Another argument against him is that he messes up any system a coach can come up with by doing exactly as he pleases. Because he gets the ball often, in part because no one can stand his constant scowl, he determines how the game is played. This is typical Robben: He rushes along the right boundary line, hooks to the left, rushes to the inside and searches for an opening to make a shot, all without paying any attention to available fellow players. It's about as mysterious as a TV chef's recipe. Borussia Dortmund got used to it a long time ago and now seals off its right wing. Bayern has lost against Dortmund four times in a row, and it had to cede the championship title to Dortmund twice in a row too.
In short, Robben is a disaster for FC Bayern Munich and its fans. Nevertheless, they extended his contract until 2015 this week.
Dutch Diva School
The Bavarians initially signed him out of desperation. They dominated the German national league, the Bundesliga, in the 2000s, but after the triumph of 2001 they could no longer keep up in the Champions League. The club leadership, headed by Uli Hoeness and Karl-Heinz Rummenigge, was under pressure to splurge on the transfer market. Until then, FC Bayern had been seen as a bank with a football department. The club bought up everyone on the German market who didn't have the reputation of being a poor player, but it lacked the confidence to approach world stars. In 2007, the Bavarians made their first attempt with Italian player Luca Toni and French player Franck Ribéry, but they still didn't manage to catch up with clubs like FC Barcelona, Real Madrid or Manchester United. Toni left Bayern Munich at the end of 2009, while Ribéry remained, scurrying along the left flank.
Robben was signed so that the Bavarians could apply pressure from both sides. Everyone already knew that he was a product of the Dutch diva school. It began with Johan Cruyff, and the tradition continued with Ruud Gullit, Edgar Davids and Rafael van der Vaart. Disharmony and bad attitudes have ruined many a tournament for the Dutch national team. Robben is part of this tradition.
Robben, born in the Dutch province of Groningen, where people are generally seen as bores, acquired his reputation as a diva at PSV Eindhoven, FC Chelsea and Real Madrid. He won national league championships with all of these clubs, but he was often injured and grumbled a lot. Nevertheless, he still had the reputation of being a world-class player.
The father of three children, Robben is a player with irrepressible ambition. At Bayern Munich's training camp in Qatar in early January, he was the fiercest player of all. He treated every training session as if it were the real thing. You could almost hear the air hissing when he sliced through it with his steeply positioned hands while sprinting. He is a true athlete. His upper body is so hard and straight that one could play board games on it. During training games Robben went so far as to make satisfied gestures when he had duped an opponent -- that is, a fellow team member. Perhaps Ribéry was already thinking to himself that Robben had it coming.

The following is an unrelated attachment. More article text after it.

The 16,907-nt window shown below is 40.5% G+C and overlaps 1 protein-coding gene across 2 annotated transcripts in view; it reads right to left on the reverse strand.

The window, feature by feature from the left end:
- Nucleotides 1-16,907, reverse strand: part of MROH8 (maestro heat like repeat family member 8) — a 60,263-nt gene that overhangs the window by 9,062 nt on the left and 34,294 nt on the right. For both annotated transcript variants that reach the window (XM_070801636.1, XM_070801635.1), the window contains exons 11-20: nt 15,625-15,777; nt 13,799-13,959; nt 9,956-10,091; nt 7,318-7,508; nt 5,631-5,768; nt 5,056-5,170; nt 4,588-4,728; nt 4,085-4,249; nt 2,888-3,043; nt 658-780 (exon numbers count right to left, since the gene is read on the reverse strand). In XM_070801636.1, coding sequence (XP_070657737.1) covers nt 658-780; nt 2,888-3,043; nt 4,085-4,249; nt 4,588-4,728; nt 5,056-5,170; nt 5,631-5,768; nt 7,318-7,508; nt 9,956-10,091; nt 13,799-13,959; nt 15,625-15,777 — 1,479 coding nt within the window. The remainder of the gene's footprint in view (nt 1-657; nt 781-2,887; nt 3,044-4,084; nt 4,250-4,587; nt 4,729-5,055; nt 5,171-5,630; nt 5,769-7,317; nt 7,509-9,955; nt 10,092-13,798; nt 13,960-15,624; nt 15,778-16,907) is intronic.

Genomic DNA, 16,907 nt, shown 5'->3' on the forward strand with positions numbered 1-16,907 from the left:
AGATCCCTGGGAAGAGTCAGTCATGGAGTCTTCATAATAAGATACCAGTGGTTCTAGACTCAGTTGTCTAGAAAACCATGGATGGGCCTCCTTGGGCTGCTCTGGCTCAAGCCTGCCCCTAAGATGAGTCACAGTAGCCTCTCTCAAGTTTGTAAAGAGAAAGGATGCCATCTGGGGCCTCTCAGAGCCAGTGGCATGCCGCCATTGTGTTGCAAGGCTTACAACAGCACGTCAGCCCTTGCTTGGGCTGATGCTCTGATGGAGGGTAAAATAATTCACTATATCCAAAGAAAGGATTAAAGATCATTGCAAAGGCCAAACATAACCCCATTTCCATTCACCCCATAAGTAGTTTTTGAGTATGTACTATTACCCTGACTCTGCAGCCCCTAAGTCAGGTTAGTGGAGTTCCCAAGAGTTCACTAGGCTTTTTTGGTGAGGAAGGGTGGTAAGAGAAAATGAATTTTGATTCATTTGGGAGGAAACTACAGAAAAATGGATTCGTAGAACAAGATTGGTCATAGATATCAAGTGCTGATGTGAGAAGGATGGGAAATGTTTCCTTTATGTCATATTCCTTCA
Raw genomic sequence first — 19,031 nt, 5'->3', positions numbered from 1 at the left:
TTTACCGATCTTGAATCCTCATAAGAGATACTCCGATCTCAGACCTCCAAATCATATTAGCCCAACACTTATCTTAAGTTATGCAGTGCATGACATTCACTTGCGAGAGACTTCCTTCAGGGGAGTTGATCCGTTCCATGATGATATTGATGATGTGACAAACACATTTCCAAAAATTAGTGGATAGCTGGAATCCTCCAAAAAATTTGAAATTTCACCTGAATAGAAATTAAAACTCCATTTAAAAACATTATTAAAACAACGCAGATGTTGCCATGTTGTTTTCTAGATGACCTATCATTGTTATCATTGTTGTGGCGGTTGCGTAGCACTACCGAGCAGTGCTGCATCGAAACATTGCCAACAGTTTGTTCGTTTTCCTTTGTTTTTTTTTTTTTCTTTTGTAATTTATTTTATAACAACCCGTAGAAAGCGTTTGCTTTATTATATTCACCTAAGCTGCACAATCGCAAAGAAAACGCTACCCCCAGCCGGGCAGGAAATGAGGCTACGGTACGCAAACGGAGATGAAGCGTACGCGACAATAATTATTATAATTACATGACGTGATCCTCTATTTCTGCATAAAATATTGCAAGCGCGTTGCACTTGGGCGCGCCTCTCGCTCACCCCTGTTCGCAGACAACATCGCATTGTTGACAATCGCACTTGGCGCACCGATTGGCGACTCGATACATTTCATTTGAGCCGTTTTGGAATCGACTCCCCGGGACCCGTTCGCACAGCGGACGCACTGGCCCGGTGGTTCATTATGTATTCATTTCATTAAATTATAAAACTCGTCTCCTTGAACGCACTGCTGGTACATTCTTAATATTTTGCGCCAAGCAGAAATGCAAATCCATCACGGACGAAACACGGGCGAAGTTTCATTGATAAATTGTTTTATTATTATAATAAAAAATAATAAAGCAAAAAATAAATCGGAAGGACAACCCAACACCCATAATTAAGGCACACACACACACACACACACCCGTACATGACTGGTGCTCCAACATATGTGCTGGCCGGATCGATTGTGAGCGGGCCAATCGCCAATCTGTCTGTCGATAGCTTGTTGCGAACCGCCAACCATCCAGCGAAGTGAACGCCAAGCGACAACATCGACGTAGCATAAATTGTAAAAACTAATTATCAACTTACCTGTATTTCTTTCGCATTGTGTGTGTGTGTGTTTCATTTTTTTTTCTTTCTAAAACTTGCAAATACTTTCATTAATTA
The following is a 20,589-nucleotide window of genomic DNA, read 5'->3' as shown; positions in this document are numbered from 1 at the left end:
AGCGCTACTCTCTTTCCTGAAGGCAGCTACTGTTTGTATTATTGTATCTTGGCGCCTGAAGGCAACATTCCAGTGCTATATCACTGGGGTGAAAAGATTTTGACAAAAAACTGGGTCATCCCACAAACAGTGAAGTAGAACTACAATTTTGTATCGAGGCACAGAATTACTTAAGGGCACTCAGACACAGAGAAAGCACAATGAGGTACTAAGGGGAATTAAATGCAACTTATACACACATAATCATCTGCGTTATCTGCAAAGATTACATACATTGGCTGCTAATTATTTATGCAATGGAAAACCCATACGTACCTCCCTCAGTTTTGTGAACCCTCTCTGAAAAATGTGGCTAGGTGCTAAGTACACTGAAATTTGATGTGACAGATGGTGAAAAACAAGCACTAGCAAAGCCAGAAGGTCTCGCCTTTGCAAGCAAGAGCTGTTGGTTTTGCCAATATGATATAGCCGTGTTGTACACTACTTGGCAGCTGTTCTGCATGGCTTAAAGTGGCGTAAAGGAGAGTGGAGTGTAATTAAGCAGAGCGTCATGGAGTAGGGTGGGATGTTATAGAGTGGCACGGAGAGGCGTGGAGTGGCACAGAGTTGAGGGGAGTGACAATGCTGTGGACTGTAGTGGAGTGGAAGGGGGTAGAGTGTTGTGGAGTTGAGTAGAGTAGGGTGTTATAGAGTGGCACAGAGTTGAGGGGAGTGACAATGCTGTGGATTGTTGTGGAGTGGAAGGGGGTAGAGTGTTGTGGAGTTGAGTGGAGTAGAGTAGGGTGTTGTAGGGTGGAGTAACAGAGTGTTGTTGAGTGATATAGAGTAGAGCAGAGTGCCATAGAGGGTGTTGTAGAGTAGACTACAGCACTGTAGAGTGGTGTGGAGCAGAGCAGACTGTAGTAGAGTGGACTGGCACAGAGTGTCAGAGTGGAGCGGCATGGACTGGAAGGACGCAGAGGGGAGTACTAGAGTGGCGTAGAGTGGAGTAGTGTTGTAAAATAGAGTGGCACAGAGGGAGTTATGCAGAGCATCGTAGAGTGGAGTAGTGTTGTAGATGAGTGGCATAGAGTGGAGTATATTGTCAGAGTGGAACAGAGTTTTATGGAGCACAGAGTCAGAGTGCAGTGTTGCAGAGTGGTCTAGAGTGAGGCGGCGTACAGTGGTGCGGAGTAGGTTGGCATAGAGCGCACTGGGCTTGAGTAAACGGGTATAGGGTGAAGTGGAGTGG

On one occasion in Qatar, four women were standing at the edge of the playing field. They were wearing abayas, with only their eyes visible. They looked like solemn black columns, but they came to life the minute Robben took control of the ball, shouting his name and cheering when he dribbled successfully. No other player excited them as much as he did.
Among the Best
This is why there are also many arguments in favor of Arjen Robben. They include the fact that he can be an outstanding player, and that he sometimes takes off along the boundary line, rounds an opponent, then a second one, and then shoots a hook to the left, rushes to the inside, quickly dispatches a third opponent, sees an opening and shoots. And when he scores, it becomes one of those moments of ecstasy that make soccer a divine game. Out of huffiness Robben can conjure up moments of pure beauty. Now who else can do that, either in soccer or in real life?
At such moments, the long list of his faults is suddenly forgotten. Despite the fact that Robben often behaves poorly, in his best moments he is one of soccer's greatest players. He was Germany's player of the year in the 2009/2010 season. Even people who love listening to a song about pulling off the Bavarians' lederhosen admit that they like watching Bayern Munich games, now that Robben and Ribéry are doing their magic.
It's a nice punch line that the Bavarians are now dependent on Robben the diva and Ribéry the rogue. They were long seen as cold and calculating, using money and results-oriented soccer to anger and lay waste to the German soccer scene. Now they've invested their money in spectacle, and they have become the object of schadenfreude as a result.
Borussia Dortmund has overtaken them in the league. Borussia doesn't place its bets on world-class stars, but on a team of nice, rosy-cheeked young men who constantly insist that Dortmund is a wonderful city and dutifully blend into the black-and-yellow sect worshipped by coach Jürgen Klopp. The Dortmunders aspire to a transition of power. They have a plan, a solid and well thought-out plan, and they dominate the Bundesliga with their consistency. In Europe, however, they have made fools of themselves this season.
In the three years since Robben has been part of the team, FC Bayern has made it into the Champions League final twice. This season, Bayern has surpassed FC Barcelona, Real Madrid and Manchester United. Bayern is a top European team, as volatile as its world stars, overwrought but consistently overwhelming, thanks to Robben. It's pointless to speculate whether Bayern Munich would be better off without him. He's there, and he is the best disaster that could have happened to the Bavarians.
Translated from the German by Christopher Sultan